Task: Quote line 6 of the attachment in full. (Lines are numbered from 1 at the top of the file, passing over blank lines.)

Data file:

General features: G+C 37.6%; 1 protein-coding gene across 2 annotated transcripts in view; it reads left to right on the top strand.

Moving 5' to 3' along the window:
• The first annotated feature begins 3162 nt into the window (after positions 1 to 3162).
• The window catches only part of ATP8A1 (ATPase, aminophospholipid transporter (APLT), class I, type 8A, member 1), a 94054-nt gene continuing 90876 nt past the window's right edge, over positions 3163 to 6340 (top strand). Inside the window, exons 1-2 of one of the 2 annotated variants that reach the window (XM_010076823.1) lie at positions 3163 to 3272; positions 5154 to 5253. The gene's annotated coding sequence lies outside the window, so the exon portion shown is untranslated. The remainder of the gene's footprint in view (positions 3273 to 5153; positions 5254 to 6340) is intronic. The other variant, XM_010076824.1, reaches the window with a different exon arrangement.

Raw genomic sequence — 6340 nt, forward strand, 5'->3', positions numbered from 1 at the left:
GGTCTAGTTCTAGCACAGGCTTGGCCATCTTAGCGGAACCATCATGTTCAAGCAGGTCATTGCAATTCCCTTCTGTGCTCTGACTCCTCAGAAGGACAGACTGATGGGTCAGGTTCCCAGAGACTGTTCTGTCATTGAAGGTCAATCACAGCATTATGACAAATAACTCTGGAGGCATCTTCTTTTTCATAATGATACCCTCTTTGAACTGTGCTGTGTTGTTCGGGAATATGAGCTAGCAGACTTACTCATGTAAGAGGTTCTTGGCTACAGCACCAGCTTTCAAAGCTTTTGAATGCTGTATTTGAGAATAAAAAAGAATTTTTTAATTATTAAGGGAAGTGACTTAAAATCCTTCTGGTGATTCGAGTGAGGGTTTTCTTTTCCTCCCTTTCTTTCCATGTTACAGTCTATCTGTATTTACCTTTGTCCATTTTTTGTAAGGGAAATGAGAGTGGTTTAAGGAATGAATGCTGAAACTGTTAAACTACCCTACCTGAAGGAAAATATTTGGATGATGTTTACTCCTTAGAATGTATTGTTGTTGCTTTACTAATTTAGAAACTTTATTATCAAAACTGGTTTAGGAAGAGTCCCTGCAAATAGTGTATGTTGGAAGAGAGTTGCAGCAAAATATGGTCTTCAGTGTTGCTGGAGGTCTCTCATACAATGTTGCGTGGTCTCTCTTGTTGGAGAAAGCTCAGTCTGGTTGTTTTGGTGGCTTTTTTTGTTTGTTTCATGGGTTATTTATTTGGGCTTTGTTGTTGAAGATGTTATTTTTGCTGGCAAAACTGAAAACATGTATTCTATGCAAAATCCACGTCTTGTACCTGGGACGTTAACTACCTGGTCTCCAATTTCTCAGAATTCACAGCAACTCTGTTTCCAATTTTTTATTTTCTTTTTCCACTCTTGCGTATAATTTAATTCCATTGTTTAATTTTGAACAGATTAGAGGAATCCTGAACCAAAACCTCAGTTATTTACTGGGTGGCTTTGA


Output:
GGTCTAGTTCTAGCACAGGCTTGGCCATCTTAGCGGAACCATCATGTTCAAGCAGGTCATTGCAATTCCCTTCTGTGCTCTGACTCCTCAGAAGGACAGACTGATGGGTCAGGTTCCCAGAGACTGTTCTGTCATTGAAGGTCAATCACAGCATTATGACAAATAACTCTGGAGGCATCTTCTTTTTCATAATGATACCCTCTTTGAACTGTGCTGTGTTGTTCGGGAATATGAGCTAGCAGACTTACTCATGTAAGAGGTTCTTGGCTACAGCACCAGCTTTCAAAGCTTTTGAATGCTGTATTTGAGAATAAAAAAGAATTTTTTAATTATTAAGGGAAGTGACTTAAAATCCTTCTGGTGATTCGAGTGAGGGTTTTCTTTTCCTCCCTTTCTTTCCATGTTACAGTCTATCTGTATTTACCTTTGTCCATTTTTTGTAAGGGAAATGAGAGTGGTTTAAGGAATGAATGCTGAAACTGTTAAACTACCCTACCTGAAGGAAAATATTTGGATGATGTTTACTCCTTAGAATGTATTGTTGTTGCTTTACTAATTTAGAAACTTTATTATCAAAACTGGTTTAGGAAGAGTCCCTGCAAATAGTGTATGTTGGAAGAGAGTTGCAGCAAAATATGGTCTTCAGTGTTGCTGGAGGTCTCTCATACAATGTTGCGTGGTCTCTCTTGTTGGAGAAAGCTCAGTCTGGTTGTTTTGGTGGCTTTTTTTGTTTGTTTCATGGGTTATTTATTTGGGCTTTGTTGTTGAAGATGTTATTTTTGCTGGCAAAACTGAAAACATGTATTCTATGCAAAATCCACGTCTTGTACCTGGGACGTTAACTACCTGGTCTCCAATTTCTCAGAATTCACAGCAACTCTGTTTCCAATTTTTTATTTTCTTTTTCCACTCTTGCGTATAATTTAATTCCATTGTTTAATTTTGAACAGATTAGAGGAATCCTGAACCAAAACCTCAGTTATTTACTGGGTGGCTTTGA